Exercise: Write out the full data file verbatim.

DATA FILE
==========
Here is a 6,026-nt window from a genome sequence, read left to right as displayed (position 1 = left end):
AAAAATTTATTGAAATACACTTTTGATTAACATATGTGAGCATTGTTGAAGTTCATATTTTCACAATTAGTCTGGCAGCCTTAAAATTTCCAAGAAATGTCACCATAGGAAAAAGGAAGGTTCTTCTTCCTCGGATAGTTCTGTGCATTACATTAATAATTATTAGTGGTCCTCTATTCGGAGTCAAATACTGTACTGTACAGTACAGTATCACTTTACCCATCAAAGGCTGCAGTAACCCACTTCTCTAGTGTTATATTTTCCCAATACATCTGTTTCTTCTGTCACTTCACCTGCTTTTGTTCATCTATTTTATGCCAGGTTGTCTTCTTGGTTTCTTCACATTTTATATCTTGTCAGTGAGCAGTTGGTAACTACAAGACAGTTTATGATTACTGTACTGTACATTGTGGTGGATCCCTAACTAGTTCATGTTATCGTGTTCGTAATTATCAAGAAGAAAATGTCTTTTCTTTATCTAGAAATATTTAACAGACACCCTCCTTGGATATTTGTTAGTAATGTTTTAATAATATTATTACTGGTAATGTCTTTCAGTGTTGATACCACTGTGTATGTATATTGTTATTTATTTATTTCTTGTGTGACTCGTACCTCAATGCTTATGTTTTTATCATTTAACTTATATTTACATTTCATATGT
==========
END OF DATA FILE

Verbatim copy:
Here is a 6,026-nt window from a genome sequence, read left to right as displayed (position 1 = left end):
AAAAATTTATTGAAATACACTTTTGATTAACATATGTGAGCATTGTTGAAGTTCATATTTTCACAATTAGTCTGGCAGCCTTAAAATTTCCAAGAAATGTCACCATAGGAAAAAGGAAGGTTCTTCTTCCTCGGATAGTTCTGTGCATTACATTAATAATTATTAGTGGTCCTCTATTCGGAGTCAAATACTGTACTGTACAGTACAGTATCACTTTACCCATCAAAGGCTGCAGTAACCCACTTCTCTAGTGTTATATTTTCCCAATACATCTGTTTCTTCTGTCACTTCACCTGCTTTTGTTCATCTATTTTATGCCAGGTTGTCTTCTTGGTTTCTTCACATTTTATATCTTGTCAGTGAGCAGTTGGTAACTACAAGACAGTTTATGATTACTGTACTGTACATTGTGGTGGATCCCTAACTAGTTCATGTTATCGTGTTCGTAATTATCAAGAAGAAAATGTCTTTTCTTTATCTAGAAATATTTAACAGACACCCTCCTTGGATATTTGTTAGTAATGTTTTAATAATATTATTACTGGTAATGTCTTTCAGTGTTGATACCACTGTGTATGTATATTGTTATTTATTTATTTCTTGTGTGACTCGTACCTCAATGCTTATGTTTTTATCATTTAACTTATATTTACATTTCATATGT